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Only 16.5% of Dubai’s inhabitants are native Emiratis, the rest of the population is made up of large expat communities. Nearly all have come to Dubai to work and to do business.

To work in The UAE employees will be entering the country on a work visa sponsored by their employers. Employers are also responsible for providing medical cover for staff.

The [Dubai Health Insurance Law No. 11] Law came into effect on 1 January 2014. The roll out phase also states that dependents of sponsors, including domestic workers, must also be covered for the basic health coverage by 30 June 2016.

The schemes for both nationals and residents will, at a minimum, cover general practitioner visits, emergency treatments, referrals to specialists as well as surgical, investigative and maternity procedures.

This is clearly insufficient for someone who is a full time resident in Dubai, for individuals who work in high risk environments and those in need of specialised treatments. It also doesn't allow sufficient cover those who need extended care, or those who find themselves a victim of substandard hospital treatment.

In these instances, the employee has little to no protection.

The main industry for foreign companies in The UAE is oil, a notoriously dangerous industry. Workers in fields such as this need to know not only that they will receive the quality care they need in the case of illness or injury, but that they will have unbiased recourse in the event of medical negligence.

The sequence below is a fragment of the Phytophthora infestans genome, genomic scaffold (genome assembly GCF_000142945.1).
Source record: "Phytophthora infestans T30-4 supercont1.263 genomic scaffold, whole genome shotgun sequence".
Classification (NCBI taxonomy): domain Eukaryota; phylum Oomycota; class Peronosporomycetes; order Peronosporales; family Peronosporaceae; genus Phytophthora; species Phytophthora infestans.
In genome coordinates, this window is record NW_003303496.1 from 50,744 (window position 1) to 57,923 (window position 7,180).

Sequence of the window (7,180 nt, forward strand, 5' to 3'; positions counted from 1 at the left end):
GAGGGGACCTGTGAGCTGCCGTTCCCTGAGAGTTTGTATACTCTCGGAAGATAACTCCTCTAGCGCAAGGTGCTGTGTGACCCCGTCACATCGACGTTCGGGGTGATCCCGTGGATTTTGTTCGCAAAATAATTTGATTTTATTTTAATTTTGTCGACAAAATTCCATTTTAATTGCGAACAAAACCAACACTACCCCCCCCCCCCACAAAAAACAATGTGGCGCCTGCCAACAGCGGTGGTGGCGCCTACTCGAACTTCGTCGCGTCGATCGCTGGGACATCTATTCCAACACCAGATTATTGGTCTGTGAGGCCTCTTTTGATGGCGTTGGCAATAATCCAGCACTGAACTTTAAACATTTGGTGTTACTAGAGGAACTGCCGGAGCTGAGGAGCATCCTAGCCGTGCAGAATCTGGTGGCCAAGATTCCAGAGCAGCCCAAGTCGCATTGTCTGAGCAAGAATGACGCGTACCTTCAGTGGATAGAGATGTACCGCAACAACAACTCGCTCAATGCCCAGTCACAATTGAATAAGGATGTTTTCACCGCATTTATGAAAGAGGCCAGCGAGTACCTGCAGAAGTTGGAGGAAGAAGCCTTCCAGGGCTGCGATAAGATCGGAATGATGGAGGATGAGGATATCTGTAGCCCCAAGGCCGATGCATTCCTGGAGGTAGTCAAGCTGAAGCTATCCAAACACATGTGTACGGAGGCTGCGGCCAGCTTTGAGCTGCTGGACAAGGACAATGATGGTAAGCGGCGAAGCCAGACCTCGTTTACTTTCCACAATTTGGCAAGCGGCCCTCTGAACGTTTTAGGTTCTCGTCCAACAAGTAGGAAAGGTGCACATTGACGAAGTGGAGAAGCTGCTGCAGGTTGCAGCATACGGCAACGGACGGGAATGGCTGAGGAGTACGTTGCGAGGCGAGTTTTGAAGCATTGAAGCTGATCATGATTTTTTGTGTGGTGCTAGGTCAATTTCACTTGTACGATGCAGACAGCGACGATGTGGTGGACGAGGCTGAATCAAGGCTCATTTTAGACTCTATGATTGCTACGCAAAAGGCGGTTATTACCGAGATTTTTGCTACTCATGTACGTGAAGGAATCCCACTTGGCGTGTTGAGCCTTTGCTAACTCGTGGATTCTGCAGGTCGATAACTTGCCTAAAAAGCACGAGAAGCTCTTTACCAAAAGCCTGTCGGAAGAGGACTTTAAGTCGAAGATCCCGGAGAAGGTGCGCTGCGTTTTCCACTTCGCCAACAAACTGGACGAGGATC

Failure by employers to provide insurance carries fines of between Dh500 and Dh150,000. Repeated breaches carry a maximum fine of Dh 500,000 which should offer reasonable amount of protection to individuals.

However, these laws and their enforcement ultimately mean very little if the quality of care is substandard and if patients do not have recourse to an unbiased settlement when negligence or malpractice occurs.

Processes for dealing with malpractice cases within The UAE offer little or no protection. Investigations are held in private and the decisions made are not open to challenge. The current system is opaque to the point that individuals have no idea of what evidence has been considered, nor how the decision has been reached..

In statement, Radha Stirling, managing partner of UK Legal firm Stirling and Haigh says “It is therefore in the interests of international companies to support new regulations in the UAE that would allow for unbiased review of negligence cases, with independent evaluation of claims by a body with no vested interests; to ensure that claims are taken seriously and resolved justly.”

Employees should take extra time to check their contracts and find out what extra provisions their employers will offer should a medical negligence situation arise.

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